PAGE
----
If You Get This Message From the Government, Don't Open It, Officials Say

Fraudsters are using this COVID-related scam to take advantage of grieving families.

It's almost impossible to overstate the toll that the COVID-19 pandemic has taken on humanity globally. But even as the spread of the virus continues to slow down, many families in the U.S. have been left grieving the tragic loss of a loved one. As part of the national relief effort, the Federal Emergency Management Agency (FEMA) will provide financial assistance of up to $9,000 for COVID-19 related funeral expenses. But while the funds may help remove a major burden for some families during a difficult time, officials are now warning the public about scammers who are taking advantage of the FEMA funeral program to steal from people when they're at their most vulnerable.

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The Better Business Bureau (BBB) reports that the latest COVID-related scam is preying upon bereaved families. Fraudsters pretending to be representatives from FEMA or other government agencies are sending outreach messages claiming that the recipient qualifies for financial assistance to cover funeral costs. The scammer will then ask for personal information to "register" you for the program, often asking for the name, birth date, and Social Security number of the deceased person.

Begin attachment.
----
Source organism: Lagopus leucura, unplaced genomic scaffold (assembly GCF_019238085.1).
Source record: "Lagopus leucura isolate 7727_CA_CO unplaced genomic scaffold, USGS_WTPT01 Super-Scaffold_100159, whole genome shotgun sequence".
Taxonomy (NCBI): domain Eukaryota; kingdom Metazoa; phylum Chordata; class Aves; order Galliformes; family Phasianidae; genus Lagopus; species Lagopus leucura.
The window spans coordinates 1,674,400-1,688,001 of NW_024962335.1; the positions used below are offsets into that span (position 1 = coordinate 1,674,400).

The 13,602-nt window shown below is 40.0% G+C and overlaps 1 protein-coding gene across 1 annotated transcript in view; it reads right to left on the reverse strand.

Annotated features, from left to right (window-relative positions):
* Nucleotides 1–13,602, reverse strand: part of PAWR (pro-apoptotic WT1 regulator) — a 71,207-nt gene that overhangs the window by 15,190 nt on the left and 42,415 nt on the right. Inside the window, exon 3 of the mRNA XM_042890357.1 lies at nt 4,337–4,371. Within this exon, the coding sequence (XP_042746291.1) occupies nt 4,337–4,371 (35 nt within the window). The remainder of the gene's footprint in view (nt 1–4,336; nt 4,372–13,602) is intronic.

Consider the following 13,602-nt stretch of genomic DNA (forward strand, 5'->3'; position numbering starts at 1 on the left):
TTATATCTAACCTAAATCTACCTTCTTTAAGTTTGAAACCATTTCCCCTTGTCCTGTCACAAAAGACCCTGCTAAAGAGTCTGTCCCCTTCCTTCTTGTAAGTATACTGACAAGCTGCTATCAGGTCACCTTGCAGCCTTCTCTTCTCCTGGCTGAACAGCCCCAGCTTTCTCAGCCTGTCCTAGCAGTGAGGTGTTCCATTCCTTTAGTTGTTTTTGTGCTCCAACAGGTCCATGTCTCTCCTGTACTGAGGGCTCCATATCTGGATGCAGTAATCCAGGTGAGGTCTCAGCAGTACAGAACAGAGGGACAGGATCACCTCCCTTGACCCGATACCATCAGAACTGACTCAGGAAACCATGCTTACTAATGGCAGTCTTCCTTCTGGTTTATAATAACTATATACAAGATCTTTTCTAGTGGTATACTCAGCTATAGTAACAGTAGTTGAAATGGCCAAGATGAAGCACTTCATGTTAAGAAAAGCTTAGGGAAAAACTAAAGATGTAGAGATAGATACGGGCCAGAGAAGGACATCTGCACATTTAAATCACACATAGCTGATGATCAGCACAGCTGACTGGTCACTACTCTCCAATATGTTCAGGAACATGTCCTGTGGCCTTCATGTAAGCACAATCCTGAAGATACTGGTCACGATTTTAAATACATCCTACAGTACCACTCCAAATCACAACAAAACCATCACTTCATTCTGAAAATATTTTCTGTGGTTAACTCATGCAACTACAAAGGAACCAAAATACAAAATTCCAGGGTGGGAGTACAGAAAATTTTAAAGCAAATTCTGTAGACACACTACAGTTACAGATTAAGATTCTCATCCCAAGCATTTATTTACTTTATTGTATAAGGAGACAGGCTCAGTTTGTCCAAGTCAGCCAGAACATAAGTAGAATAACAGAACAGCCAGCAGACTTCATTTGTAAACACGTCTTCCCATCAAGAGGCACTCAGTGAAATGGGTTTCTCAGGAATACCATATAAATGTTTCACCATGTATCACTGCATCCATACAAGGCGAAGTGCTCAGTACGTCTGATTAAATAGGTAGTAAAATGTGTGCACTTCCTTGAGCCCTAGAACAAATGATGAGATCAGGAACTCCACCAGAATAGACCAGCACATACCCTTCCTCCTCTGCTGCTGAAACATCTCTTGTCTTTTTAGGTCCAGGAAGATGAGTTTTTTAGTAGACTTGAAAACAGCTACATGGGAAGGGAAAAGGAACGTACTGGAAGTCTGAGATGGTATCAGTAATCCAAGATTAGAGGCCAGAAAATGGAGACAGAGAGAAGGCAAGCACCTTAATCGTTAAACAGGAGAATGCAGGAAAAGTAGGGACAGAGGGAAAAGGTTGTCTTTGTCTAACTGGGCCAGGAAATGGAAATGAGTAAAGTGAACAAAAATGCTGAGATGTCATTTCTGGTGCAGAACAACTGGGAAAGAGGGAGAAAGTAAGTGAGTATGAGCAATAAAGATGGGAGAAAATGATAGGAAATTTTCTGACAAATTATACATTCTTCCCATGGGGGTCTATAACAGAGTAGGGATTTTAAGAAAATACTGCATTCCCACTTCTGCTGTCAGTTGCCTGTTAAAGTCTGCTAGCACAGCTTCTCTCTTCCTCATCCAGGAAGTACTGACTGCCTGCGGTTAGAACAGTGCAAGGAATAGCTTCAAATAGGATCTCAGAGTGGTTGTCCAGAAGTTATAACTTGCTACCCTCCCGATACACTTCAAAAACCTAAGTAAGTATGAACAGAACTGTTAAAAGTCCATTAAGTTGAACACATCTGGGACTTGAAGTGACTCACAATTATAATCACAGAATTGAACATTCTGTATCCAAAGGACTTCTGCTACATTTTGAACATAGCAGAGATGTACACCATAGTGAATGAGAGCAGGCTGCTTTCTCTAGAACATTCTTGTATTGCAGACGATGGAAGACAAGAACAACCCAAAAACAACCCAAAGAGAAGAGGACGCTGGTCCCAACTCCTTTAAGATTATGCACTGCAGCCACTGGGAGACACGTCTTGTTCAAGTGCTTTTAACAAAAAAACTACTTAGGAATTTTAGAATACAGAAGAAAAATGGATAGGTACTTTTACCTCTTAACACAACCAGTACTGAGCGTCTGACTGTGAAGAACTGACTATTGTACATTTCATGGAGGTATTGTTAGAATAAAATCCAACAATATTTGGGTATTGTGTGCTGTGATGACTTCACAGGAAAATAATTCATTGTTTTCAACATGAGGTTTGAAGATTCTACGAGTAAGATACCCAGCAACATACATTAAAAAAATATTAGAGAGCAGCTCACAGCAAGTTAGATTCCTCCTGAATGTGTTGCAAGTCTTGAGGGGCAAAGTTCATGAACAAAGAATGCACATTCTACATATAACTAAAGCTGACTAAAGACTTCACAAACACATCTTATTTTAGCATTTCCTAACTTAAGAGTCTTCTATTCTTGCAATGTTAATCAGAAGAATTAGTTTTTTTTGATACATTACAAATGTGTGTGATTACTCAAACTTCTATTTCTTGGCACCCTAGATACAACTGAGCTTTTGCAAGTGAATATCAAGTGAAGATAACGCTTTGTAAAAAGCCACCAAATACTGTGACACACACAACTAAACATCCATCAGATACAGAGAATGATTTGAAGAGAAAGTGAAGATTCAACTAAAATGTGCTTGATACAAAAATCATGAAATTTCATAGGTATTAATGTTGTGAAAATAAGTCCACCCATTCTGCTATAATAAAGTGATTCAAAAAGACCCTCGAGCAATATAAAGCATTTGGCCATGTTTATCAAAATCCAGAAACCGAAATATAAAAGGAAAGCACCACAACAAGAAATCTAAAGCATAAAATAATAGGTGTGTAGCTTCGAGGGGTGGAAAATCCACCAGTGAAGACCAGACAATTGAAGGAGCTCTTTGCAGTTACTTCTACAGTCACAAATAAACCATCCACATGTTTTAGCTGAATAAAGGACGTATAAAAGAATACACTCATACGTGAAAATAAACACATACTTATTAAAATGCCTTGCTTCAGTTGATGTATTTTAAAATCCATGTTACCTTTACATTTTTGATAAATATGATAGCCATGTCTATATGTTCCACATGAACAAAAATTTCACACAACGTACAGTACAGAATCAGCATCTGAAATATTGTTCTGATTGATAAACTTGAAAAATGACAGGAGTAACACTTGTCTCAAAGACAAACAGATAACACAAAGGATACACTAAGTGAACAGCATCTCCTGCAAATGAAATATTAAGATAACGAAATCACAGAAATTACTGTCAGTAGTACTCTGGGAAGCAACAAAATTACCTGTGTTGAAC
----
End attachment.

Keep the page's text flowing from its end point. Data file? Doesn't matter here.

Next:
Unfortunately, scammers aren't just taking advantage of the funeral assistance program either. Other fraudsters claiming to be FEMA representatives are calling or messaging people, claiming to need personal information as a follow-up to your COVID-19 vaccination, which can then be used to commit identity theft.

"I was called by a man who said he was 'FEMA,'" one person told the BBB's Scam Tracker. "He wanted me to give him my Social Security number. He claimed I did not fill out all the paperwork when I got vaccinated."

As a result of the burgeoning scam, the BBB and FEMA are warning the public to "be wary of out-of-the-blue calls, emails or text message claiming to be from the government." The agency states that families are never contacted unless they have already reached out to FEMA or applied for assistance from the program.

The BBB also recommends looking up the name of the agency that contacted you to see if it actually exists, as well as to be cautious of anyone asking for you to pay a processing or sign-up fee for the free program. If you suspect you've been approached by a scammer, given them information, or lost money, the agency urges you to contact the FEMA Helpline at  800-621-3362 or the National Center for Disaster Fraud Hotline at 866-720-5721.

RELATED: If You Get This Message From Amazon, Don't Open It, Experts Warn.

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Zachary Mack
Zachary is a freelance writer covering beer, wine, food, spirits, and travel. Read more
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